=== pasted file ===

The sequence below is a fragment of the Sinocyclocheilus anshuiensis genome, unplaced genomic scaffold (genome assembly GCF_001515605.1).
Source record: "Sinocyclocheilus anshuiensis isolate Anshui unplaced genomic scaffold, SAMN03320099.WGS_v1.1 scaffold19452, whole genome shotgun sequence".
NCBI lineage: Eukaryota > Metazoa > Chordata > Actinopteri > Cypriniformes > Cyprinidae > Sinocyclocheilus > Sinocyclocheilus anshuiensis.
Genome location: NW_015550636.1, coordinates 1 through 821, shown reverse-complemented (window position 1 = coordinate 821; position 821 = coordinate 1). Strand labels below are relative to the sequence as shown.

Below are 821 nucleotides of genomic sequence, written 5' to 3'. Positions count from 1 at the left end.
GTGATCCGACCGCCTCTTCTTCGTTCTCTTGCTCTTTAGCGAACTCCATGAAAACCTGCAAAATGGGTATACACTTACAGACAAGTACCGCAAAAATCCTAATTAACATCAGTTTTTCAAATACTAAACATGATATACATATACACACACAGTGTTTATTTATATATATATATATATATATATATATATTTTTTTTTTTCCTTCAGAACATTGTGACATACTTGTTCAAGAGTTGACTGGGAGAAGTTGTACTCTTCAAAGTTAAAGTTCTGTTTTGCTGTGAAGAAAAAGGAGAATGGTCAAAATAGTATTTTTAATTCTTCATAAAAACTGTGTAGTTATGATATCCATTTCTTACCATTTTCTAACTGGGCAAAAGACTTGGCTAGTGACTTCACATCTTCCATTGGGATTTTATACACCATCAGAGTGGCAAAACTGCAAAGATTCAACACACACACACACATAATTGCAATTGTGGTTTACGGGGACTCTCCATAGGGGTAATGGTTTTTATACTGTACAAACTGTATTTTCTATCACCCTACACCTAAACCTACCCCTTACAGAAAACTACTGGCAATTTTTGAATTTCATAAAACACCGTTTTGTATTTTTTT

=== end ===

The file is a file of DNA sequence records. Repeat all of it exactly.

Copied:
The sequence below is a fragment of the Sinocyclocheilus anshuiensis genome, unplaced genomic scaffold (genome assembly GCF_001515605.1).
Source record: "Sinocyclocheilus anshuiensis isolate Anshui unplaced genomic scaffold, SAMN03320099.WGS_v1.1 scaffold19452, whole genome shotgun sequence".
NCBI lineage: Eukaryota > Metazoa > Chordata > Actinopteri > Cypriniformes > Cyprinidae > Sinocyclocheilus > Sinocyclocheilus anshuiensis.
Genome location: NW_015550636.1, coordinates 1 through 821, shown reverse-complemented (window position 1 = coordinate 821; position 821 = coordinate 1). Strand labels below are relative to the sequence as shown.

Below are 821 nucleotides of genomic sequence, written 5' to 3'. Positions count from 1 at the left end.
GTGATCCGACCGCCTCTTCTTCGTTCTCTTGCTCTTTAGCGAACTCCATGAAAACCTGCAAAATGGGTATACACTTACAGACAAGTACCGCAAAAATCCTAATTAACATCAGTTTTTCAAATACTAAACATGATATACATATACACACACAGTGTTTATTTATATATATATATATATATATATATATATTTTTTTTTTTCCTTCAGAACATTGTGACATACTTGTTCAAGAGTTGACTGGGAGAAGTTGTACTCTTCAAAGTTAAAGTTCTGTTTTGCTGTGAAGAAAAAGGAGAATGGTCAAAATAGTATTTTTAATTCTTCATAAAAACTGTGTAGTTATGATATCCATTTCTTACCATTTTCTAACTGGGCAAAAGACTTGGCTAGTGACTTCACATCTTCCATTGGGATTTTATACACCATCAGAGTGGCAAAACTGCAAAGATTCAACACACACACACACATAATTGCAATTGTGGTTTACGGGGACTCTCCATAGGGGTAATGGTTTTTATACTGTACAAACTGTATTTTCTATCACCCTACACCTAAACCTACCCCTTACAGAAAACTACTGGCAATTTTTGAATTTCATAAAACACCGTTTTGTATTTTTTT